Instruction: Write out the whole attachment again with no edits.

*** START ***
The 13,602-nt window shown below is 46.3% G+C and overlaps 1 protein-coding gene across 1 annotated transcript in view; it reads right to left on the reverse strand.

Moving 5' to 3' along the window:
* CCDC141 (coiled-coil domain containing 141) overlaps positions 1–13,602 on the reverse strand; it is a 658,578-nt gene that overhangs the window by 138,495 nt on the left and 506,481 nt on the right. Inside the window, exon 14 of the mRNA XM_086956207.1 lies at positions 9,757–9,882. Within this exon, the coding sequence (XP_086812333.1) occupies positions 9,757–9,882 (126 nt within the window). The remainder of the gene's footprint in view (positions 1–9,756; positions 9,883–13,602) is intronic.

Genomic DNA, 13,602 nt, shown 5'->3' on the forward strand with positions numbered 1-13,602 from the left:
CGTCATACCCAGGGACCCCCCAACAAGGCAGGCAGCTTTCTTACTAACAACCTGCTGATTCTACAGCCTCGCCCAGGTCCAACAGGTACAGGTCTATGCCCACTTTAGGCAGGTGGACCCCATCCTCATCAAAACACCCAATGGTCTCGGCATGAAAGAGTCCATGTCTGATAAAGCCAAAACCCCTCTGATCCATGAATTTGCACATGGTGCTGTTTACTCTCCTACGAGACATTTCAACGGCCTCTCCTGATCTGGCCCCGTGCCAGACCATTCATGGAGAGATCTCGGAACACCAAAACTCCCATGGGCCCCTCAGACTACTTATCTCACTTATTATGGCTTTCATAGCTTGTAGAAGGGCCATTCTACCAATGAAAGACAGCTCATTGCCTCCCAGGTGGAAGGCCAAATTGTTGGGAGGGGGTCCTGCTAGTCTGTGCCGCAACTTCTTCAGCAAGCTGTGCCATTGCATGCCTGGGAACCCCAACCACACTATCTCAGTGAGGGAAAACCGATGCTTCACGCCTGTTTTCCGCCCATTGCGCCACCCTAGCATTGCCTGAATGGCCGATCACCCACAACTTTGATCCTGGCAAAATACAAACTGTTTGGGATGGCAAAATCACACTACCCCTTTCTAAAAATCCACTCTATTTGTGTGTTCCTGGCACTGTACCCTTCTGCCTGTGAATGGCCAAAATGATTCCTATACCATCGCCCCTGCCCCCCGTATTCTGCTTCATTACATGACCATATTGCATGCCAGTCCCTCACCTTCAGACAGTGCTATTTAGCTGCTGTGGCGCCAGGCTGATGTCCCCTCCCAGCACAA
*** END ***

The 13,602-nt window shown below is 46.3% G+C and overlaps 1 protein-coding gene across 1 annotated transcript in view; it reads right to left on the reverse strand.

Moving 5' to 3' along the window:
* CCDC141 (coiled-coil domain containing 141) overlaps positions 1–13,602 on the reverse strand; it is a 658,578-nt gene that overhangs the window by 138,495 nt on the left and 506,481 nt on the right. Inside the window, exon 14 of the mRNA XM_086956207.1 lies at positions 9,757–9,882. Within this exon, the coding sequence (XP_086812333.1) occupies positions 9,757–9,882 (126 nt within the window). The remainder of the gene's footprint in view (positions 1–9,756; positions 9,883–13,602) is intronic.

Genomic DNA, 13,602 nt, shown 5'->3' on the forward strand with positions numbered 1-13,602 from the left:
CGTCATACCCAGGGACCCCCCAACAAGGCAGGCAGCTTTCTTACTAACAACCTGCTGATTCTACAGCCTCGCCCAGGTCCAACAGGTACAGGTCTATGCCCACTTTAGGCAGGTGGACCCCATCCTCATCAAAACACCCAATGGTCTCGGCATGAAAGAGTCCATGTCTGATAAAGCCAAAACCCCTCTGATCCATGAATTTGCACATGGTGCTGTTTACTCTCCTACGAGACATTTCAACGGCCTCTCCTGATCTGGCCCCGTGCCAGACCATTCATGGAGAGATCTCGGAACACCAAAACTCCCATGGGCCCCTCAGACTACTTATCTCACTTATTATGGCTTTCATAGCTTGTAGAAGGGCCATTCTACCAATGAAAGACAGCTCATTGCCTCCCAGGTGGAAGGCCAAATTGTTGGGAGGGGGTCCTGCTAGTCTGTGCCGCAACTTCTTCAGCAAGCTGTGCCATTGCATGCCTGGGAACCCCAACCACACTATCTCAGTGAGGGAAAACCGATGCTTCACGCCTGTTTTCCGCCCATTGCGCCACCCTAGCATTGCCTGAATGGCCGATCACCCACAACTTTGATCCTGGCAAAATACAAACTGTTTGGGATGGCAAAATCACACTACCCCTTTCTAAAAATCCACTCTATTTGTGTGTTCCTGGCACTGTACCCTTCTGCCTGTGAATGGCCAAAATGATTCCTATACCATCGCCCCTGCCCCCCGTATTCTGCTTCATTACATGACCATATTGCATGCCAGTCCCTCACCTTCAGACAGTGCTATTTAGCTGCTGTGGCGCCAGGCTGATGTCCCCTCCCAGCACAA